Oh and one last thought, if the recession is going to be this bad (I’m assuming your predictions are taking into account the fiscal stimulus we are about to get) there is no reason to rush things. A go slow and do it right approach, at the very least, is called for. Given your pessimistic views.

  7. tom p says:

    Ya know, I have given up on trying to understand the economics of the present situation (sorry steve, but I read you, and then I read someone who totally contradicts you… who am I to believe?)(I throw up my hands and apply a little common sense, hardly perfect but it is the best I can do)
    I read you Steve, and then I read this at TPM, where it is said: “Mark Zandi, a Republican economist who advised John McCain’s presidential campaign, has been stressing this point for months. Zandi’s research showed a corporate tax cut delivering $0.30 in real GDP growth for every $1 invested, an alternative minimum tax patch delivering $0.48 for every $1 invested, and a regular tax rebate delivering anywhere from $1.02 to $1.28 for every $1.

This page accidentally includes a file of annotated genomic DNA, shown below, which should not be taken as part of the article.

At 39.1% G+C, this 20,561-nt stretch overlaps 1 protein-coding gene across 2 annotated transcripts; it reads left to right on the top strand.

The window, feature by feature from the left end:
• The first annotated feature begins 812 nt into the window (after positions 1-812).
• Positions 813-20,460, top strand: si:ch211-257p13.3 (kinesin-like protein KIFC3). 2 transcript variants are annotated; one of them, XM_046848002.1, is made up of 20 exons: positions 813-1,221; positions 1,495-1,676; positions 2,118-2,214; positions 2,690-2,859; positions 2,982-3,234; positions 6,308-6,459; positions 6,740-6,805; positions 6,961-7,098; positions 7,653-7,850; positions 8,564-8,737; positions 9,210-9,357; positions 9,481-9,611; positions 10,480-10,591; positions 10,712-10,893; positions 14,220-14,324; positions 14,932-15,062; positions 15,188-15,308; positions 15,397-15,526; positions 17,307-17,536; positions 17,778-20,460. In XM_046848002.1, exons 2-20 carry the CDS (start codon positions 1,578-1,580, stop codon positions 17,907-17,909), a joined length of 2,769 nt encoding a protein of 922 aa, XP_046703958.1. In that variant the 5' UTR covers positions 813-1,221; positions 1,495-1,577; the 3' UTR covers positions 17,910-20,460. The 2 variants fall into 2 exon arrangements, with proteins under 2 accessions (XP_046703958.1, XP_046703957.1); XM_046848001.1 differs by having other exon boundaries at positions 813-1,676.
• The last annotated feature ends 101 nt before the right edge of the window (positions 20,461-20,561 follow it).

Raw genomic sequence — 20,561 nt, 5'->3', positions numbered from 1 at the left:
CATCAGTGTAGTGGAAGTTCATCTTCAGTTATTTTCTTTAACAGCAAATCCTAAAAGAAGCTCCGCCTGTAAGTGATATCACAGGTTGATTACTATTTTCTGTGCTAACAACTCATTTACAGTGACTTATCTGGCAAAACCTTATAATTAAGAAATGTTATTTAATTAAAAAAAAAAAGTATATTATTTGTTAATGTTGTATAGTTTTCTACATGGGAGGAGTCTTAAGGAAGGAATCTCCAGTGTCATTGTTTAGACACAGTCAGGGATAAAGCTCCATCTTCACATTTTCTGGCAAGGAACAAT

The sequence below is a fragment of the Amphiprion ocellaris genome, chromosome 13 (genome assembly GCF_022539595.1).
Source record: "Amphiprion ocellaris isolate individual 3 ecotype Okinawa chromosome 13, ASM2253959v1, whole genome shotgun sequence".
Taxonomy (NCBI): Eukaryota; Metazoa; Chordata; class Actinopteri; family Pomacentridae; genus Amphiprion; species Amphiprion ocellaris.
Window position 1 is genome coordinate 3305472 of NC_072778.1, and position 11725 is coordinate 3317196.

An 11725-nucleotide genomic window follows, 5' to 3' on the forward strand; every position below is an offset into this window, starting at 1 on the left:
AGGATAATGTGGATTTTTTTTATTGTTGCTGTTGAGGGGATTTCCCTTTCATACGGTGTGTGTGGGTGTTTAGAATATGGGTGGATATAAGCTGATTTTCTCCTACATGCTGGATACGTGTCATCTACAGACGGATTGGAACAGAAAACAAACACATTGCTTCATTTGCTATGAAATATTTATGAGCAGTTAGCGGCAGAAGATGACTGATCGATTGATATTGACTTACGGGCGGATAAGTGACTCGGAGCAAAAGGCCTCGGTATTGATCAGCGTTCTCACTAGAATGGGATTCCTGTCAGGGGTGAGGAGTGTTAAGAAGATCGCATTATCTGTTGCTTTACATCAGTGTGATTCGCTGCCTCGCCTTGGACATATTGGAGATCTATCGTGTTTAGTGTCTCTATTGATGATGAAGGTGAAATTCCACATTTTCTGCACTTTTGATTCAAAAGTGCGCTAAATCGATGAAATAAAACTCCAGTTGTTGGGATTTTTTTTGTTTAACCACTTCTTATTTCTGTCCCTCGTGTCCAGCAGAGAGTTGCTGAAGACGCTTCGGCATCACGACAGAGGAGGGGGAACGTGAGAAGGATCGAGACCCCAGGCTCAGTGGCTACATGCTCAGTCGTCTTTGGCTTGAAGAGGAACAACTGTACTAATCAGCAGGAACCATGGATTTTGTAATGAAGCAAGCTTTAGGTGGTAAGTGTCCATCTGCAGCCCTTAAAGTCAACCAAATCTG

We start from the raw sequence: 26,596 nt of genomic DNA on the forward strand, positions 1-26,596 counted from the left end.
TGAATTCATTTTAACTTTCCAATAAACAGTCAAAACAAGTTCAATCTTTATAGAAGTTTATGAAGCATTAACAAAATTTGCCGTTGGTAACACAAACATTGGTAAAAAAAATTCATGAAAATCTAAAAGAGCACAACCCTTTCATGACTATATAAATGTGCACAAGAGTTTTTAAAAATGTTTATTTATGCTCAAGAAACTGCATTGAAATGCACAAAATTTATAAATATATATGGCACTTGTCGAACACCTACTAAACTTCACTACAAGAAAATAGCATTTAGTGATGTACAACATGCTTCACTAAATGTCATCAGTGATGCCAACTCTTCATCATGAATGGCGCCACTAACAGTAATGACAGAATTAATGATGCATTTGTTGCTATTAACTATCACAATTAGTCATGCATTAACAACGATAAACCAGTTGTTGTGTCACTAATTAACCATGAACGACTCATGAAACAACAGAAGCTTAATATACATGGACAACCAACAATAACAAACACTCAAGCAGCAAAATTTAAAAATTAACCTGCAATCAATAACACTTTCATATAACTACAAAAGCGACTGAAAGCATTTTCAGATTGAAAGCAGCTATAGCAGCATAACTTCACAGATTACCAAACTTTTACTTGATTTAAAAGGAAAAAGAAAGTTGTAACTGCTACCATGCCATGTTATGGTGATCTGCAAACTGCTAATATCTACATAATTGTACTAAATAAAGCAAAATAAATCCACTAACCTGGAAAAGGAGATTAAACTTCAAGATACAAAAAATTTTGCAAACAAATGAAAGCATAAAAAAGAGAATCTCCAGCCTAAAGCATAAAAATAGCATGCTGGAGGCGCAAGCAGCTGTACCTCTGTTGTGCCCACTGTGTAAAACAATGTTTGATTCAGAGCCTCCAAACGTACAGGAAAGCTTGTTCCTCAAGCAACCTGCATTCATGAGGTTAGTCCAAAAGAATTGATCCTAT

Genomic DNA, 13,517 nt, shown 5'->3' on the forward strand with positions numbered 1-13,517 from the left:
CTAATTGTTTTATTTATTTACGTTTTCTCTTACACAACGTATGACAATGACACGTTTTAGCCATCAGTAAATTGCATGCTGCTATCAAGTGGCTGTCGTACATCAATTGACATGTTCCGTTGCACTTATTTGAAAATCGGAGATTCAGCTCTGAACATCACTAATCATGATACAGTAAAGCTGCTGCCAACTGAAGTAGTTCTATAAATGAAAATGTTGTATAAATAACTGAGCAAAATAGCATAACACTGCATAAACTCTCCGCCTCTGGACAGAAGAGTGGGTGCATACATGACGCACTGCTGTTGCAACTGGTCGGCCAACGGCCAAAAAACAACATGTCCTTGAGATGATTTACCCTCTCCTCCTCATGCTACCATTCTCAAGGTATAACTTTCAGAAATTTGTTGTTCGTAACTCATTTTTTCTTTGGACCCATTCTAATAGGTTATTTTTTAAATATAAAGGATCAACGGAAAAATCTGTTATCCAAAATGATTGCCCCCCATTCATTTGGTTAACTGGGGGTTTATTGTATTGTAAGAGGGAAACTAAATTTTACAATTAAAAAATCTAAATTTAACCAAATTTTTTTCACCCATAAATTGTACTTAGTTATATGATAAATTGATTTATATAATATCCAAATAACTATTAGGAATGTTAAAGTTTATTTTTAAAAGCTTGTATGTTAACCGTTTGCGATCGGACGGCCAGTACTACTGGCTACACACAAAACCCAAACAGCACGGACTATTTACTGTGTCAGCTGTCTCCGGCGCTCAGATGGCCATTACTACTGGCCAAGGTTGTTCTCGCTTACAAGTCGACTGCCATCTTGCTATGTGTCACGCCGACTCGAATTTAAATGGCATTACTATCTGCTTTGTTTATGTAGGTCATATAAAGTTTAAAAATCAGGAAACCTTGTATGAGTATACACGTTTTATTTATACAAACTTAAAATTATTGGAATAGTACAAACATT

Compare that to aid to state governments, which Republicans have roundly criticized: $1.36 for every $1 invested. Infrastructure spending delivers a whopping $1.59 in GDP for every $1.
    But it’s not just Zandi making this point. The Congressional Budget Office — you know, the guys with the incomplete stimulus report that Republicans absolutely loved last week — deemed last year that corporate tax cuts are “not a particularly cost-effective method of stimulating business spending.”

    Truth is, if we are going to spend this money, I feel like we should spend this money here, where it will create american jobs. Tax cuts? We have been doing that for almost 30 yrs. and what have we got? A trillion dollar deficit? At least if we spend this money on infrastucture, we get a dividend. A tax cut will give us an extra $150 bucks a month which will go to China. (and no, don’t even get me started on capitol gains tax cuts, common sense says that is a joke)

    I may be an idiot, an uneducated idiot, but it is not for lack of reading, it is for lack of a persuasive argument.

  8. Steve Verdon says:

    Tax cuts? We have been doing that for almost 30 yrs. and what have we got? A trillion dollar deficit?